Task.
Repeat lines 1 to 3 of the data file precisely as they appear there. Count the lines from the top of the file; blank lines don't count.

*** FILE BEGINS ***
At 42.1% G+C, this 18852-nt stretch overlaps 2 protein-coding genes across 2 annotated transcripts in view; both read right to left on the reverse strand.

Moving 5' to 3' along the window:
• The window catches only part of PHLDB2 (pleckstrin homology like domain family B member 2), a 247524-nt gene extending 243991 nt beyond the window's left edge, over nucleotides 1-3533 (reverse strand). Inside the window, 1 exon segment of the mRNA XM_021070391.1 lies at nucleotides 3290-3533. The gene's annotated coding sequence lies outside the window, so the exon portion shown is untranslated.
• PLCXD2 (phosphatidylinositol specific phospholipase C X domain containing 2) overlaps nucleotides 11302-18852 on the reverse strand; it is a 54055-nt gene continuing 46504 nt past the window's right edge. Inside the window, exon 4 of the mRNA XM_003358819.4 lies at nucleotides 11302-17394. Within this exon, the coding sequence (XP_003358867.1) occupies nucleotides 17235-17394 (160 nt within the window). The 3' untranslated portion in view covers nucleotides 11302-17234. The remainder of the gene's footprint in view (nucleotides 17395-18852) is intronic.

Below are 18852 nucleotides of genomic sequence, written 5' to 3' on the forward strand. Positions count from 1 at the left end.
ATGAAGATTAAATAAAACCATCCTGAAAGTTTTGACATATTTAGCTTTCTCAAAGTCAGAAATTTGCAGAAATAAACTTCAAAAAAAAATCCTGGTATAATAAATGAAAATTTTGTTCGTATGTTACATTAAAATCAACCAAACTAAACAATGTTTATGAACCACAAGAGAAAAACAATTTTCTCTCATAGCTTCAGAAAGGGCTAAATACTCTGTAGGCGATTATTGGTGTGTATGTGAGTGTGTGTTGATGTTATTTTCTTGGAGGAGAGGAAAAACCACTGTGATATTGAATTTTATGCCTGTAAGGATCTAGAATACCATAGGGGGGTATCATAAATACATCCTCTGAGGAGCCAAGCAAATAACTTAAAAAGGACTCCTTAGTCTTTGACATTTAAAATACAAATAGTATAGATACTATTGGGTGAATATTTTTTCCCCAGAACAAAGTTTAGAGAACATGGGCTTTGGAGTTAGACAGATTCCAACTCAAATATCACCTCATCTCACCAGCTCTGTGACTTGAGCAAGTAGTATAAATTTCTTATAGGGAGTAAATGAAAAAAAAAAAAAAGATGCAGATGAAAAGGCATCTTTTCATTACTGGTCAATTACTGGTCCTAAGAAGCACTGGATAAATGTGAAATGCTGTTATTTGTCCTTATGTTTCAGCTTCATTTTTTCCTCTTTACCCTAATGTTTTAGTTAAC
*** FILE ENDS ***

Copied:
At 42.1% G+C, this 18852-nt stretch overlaps 2 protein-coding genes across 2 annotated transcripts in view; both read right to left on the reverse strand.

Moving 5' to 3' along the window:
• The window catches only part of PHLDB2 (pleckstrin homology like domain family B member 2), a 247524-nt gene extending 243991 nt beyond the window's left edge, over nucleotides 1-3533 (reverse strand). Inside the window, 1 exon segment of the mRNA XM_021070391.1 lies at nucleotides 3290-3533. The gene's annotated coding sequence lies outside the window, so the exon portion shown is untranslated.